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Distributed Neural Representations for Semantic Structures During Sentence Production

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Poster B9 in Poster Session B, Tuesday, October 24, 3:30 - 5:15 pm CEST, Espace Vieux-Port

Laura Giglio1,2, Peter Hagoort1,2, Markus Ostarek1; 1Max Planck Institute for Psycholinguistics, 2Donders Institute for Brain, Cognition and Behaviour

When speaking and listening, we dynamically compose concepts to build event representations. The neural representations for compositional processing have so far been mostly studied during sentence comprehension. A recent study found that sentence compositional processes are realized via two pathways (Frankland & Greene, 2020). Abstract thematic relations (‘man-as-agent’) were encoded by the left mid superior temporal cortex (lmSTC), while specific event representations (‘man-as-attacker’) were encoded by the anterior medial prefrontal cortex (amPFC) and the hippocampus. In an fMRI study (n=38), we asked first whether we could find brain representations for compositional processing during sentence production. We then investigated whether the same regions were involved in encoding semantic structures at different levels of specificity. We used a rapid serial visual presentation sentence recall paradigm to elicit sentence production from the conceptual memory of an event. The stimuli consisted of sentences such as “the musician attacks the athlete”, with nouns (athletes vs. musicians) and verbs (contact vs. perception events) distinguishable by semantic categories. With voxel-wise encoding models, we probed the specificity of the semantic structure built during the production of each sentence in three ROIs (lmSTC, amPFC and hippocampus) and in the whole-brain. We compared an unstructured model of word meaning without relational information (‘bag-of-nouns’) with a model that encodes abstract thematic relations (‘musician-as-agent’) and a model encoding event-specific relational structure (‘musician-as-attacker’). Whole-brain results confirmed that we could find brain representations for compositional structures in sentence production. ROI analyses in the superior temporal cortex (STC) indicated that verb-specific event representations were encoded in the mid-anterior STC. The posterior STC instead encoded sentence meaning abstracting over events, as well as the ordinal and syntactic structure of the sentence. The amPFC and the hippocampus were not found to encode semantic structures at any level of specificity, in contrast with Frankland & Greene’s comprehension results (2020). Whole-brain analyses revealed that the encoding of sentence meaning at different levels of specificity was by no means limited to the STC and instead highlighted a large left fronto-parieto-temporal network. Our results therefore suggest more distributed representations for compositional processing than previously shown by Frankland & Greene (2020). Further analyses revealed that the different results could not be a consequence of modality differences (i.e., production vs. comprehension), since the same analysis over the comprehension of the sentence to be recalled in this experiment showed equally distributed brain representations. Therefore, this study suggests that the encoding of specific as well as abstract semantic structures during sentence production is realized in a distributed network of left-lateralized brain regions.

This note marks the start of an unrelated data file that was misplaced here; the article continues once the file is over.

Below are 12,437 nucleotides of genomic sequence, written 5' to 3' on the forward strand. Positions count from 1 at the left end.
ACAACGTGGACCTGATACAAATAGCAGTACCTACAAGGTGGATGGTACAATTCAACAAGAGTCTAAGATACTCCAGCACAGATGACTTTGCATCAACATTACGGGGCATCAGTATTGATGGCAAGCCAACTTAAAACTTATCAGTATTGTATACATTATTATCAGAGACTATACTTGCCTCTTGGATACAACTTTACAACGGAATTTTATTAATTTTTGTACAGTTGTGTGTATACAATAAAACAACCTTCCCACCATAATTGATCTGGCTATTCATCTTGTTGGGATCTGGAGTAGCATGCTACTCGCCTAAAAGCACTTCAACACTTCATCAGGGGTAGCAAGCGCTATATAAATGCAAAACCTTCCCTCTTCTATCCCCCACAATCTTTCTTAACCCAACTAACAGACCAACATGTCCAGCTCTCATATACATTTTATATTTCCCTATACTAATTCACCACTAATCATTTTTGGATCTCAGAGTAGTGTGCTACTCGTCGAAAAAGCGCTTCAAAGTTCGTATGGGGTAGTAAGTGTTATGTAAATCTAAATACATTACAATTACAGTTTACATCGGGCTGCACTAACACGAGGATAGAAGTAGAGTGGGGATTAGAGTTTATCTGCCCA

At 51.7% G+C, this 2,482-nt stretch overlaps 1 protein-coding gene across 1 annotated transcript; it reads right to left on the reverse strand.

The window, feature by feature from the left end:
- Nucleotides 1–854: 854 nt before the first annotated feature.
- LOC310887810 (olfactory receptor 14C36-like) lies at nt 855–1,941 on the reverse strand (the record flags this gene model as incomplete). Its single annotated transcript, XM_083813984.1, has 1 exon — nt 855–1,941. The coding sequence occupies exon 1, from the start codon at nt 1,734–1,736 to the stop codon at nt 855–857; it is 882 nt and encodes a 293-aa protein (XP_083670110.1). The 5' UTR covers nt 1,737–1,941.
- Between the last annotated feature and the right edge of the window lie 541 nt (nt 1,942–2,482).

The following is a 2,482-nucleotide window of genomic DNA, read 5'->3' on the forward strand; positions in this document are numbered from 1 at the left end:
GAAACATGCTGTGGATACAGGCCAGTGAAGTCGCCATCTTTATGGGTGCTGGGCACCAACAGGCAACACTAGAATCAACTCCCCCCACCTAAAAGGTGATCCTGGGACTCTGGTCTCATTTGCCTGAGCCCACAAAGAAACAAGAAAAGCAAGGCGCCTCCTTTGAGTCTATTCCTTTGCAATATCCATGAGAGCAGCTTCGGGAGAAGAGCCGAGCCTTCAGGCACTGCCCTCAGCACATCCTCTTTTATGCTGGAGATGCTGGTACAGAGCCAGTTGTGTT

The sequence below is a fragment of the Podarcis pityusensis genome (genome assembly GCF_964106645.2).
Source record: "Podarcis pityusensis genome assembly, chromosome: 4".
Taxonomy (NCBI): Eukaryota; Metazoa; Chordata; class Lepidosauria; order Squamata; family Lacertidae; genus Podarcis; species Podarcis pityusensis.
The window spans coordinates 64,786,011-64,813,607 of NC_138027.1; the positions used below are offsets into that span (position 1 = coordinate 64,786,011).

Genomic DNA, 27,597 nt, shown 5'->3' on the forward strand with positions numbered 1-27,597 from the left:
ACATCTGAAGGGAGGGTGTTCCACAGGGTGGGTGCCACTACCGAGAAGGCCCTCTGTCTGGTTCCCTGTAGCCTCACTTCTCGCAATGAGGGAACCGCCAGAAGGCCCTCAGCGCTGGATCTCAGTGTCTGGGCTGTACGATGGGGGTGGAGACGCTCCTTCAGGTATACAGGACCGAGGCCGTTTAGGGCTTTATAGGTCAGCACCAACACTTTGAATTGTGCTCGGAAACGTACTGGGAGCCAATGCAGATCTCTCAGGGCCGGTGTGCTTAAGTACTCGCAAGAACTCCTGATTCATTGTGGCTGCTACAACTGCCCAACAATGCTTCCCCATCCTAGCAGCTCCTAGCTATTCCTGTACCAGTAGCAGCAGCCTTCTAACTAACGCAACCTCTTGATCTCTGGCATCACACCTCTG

Topic Areas: Language Production, Syntax and Combinatorial Semantics

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